13. The State of Illinois has been built on the backs of union workers since the Industrial Revolution. We have long established a history and reputation as a strong union state. Supporting any legislation that would somehow compromise or lessen the legal rights of our workers would simply be contrary to our mission of protecting our members to the full extent of the law; especially those who have already been victimized by the perils of their trade.
14. We understand that changes have been contemplated for the law concerning causation in Workers’ Compensation cases. The standard of proof does not need to be changed. Our members face difficult challenges in Workers’ Compensation claims already. Making the right to entitlement even more difficult will only further burden their efforts to receive fair compensation and necessarily have a direct impact on our Health and Welfare Funds as legitimate injury claims end up being paid for by our Funds.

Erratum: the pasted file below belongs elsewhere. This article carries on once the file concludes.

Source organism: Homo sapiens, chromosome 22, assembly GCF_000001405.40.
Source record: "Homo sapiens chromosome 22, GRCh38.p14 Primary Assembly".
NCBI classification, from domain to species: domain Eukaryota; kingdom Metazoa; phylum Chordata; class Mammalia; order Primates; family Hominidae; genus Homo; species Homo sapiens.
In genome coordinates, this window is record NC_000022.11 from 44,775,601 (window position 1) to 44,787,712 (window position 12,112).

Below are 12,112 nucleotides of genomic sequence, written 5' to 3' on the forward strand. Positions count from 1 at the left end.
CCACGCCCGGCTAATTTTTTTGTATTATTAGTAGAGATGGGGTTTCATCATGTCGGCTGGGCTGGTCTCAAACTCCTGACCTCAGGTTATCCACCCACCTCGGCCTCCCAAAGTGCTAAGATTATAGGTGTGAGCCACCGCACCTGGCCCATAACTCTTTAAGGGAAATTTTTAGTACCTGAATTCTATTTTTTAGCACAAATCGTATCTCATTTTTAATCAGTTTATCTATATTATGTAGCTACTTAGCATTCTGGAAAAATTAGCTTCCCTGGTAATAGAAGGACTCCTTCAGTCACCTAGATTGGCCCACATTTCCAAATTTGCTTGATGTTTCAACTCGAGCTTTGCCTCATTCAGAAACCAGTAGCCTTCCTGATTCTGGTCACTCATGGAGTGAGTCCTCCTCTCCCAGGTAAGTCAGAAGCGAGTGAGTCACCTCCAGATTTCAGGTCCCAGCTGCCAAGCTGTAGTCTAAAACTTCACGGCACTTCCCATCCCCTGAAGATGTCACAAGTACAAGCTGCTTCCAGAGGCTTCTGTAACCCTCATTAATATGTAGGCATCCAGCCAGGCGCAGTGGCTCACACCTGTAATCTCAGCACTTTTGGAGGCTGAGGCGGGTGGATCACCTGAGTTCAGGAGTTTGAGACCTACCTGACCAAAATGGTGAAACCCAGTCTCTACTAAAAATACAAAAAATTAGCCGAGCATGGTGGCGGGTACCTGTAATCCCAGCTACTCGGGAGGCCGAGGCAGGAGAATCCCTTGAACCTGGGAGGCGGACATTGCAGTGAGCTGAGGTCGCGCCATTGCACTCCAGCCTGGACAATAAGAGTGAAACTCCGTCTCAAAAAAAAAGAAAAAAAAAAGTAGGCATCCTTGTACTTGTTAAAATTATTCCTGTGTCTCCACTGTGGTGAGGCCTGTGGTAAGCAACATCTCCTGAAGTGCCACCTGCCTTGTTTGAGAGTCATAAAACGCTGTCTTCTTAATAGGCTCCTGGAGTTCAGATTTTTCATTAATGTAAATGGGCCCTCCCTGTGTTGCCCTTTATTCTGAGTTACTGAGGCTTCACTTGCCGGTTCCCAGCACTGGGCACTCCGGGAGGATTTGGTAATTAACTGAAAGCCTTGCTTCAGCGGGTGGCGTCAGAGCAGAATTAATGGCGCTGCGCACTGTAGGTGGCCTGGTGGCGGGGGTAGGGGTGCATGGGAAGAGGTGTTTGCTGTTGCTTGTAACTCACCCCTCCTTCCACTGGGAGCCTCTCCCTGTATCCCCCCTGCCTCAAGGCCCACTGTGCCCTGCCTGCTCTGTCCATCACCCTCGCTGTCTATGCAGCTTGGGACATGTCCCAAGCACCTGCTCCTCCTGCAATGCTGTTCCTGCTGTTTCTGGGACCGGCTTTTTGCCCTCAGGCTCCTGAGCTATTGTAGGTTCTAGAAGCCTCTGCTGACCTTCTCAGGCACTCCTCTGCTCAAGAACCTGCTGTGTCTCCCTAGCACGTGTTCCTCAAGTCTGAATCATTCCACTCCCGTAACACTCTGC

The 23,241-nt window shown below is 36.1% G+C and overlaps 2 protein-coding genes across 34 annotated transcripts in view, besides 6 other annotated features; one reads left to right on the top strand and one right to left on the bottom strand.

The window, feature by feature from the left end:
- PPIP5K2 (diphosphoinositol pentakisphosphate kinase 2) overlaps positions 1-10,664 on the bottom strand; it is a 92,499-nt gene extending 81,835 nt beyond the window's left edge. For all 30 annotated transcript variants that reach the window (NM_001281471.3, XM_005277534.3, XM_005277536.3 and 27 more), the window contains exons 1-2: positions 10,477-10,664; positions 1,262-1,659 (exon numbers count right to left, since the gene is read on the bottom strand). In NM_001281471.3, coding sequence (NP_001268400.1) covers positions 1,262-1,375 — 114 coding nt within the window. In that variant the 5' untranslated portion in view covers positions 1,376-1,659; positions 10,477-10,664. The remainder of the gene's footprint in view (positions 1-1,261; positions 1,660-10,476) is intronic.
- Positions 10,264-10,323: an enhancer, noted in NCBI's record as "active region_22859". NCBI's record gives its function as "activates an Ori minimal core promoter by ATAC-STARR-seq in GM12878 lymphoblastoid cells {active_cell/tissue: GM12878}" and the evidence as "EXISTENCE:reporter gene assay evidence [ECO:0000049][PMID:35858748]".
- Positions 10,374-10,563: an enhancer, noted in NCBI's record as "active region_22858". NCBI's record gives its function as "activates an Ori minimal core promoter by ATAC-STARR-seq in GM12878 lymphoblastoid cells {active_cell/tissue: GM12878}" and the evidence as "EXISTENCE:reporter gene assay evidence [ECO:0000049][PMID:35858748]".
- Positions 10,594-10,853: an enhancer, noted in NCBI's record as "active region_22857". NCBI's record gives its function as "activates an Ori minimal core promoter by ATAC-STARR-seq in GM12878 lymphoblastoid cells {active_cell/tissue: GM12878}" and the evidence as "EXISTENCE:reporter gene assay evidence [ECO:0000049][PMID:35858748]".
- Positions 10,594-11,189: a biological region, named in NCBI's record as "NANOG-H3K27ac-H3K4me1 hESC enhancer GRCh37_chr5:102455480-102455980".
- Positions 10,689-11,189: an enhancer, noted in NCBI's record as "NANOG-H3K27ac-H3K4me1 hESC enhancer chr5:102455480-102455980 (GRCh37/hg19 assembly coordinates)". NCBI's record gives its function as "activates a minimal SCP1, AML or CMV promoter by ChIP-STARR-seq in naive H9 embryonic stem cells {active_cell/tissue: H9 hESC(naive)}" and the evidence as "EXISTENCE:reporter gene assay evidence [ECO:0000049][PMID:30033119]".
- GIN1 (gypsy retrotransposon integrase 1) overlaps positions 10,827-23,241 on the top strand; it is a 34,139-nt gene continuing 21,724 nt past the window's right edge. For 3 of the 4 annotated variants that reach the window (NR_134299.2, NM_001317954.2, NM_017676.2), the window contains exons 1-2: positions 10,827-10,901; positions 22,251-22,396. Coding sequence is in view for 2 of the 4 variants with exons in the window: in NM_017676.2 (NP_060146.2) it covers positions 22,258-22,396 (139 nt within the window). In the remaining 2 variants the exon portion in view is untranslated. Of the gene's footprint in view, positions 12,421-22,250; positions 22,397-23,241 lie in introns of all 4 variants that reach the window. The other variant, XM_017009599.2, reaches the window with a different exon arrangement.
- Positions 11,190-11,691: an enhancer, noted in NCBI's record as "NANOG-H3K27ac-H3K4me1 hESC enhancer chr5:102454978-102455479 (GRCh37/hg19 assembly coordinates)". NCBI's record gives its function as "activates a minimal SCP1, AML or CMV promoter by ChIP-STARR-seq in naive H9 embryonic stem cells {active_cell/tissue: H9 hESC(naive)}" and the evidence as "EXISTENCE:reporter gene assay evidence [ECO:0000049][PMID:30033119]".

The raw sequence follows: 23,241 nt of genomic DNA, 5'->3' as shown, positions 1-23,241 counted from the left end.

15. The establishment of reduced fee schedules for medical doctors will have a negative effect on the Workers’ Compensation system. Good doctors may refuse to treat patients that are involved in Workers’ Compensation claims because they cannot earn a fair amount of money to justify their surgical and post-surgical commitments to these patients and the cost of operating their practices. Once again, the injured member who seeks the best medical care will rely upon our Health and Welfare Funds to the gross detriment of our Funds’ economic survival.
16. Any consideration to change this system should be done via the Agreed Bill Process so that all interested parties can come to the table and have a thorough opportunity to voice their opinions, concerns and support for their respective position. This is the only way that the legislature should ever even contemplate any changes to the system of justice that our members, and all citizens in the State of Illinois, depend on so heavily to provide justice when a serious injury on the job occurs.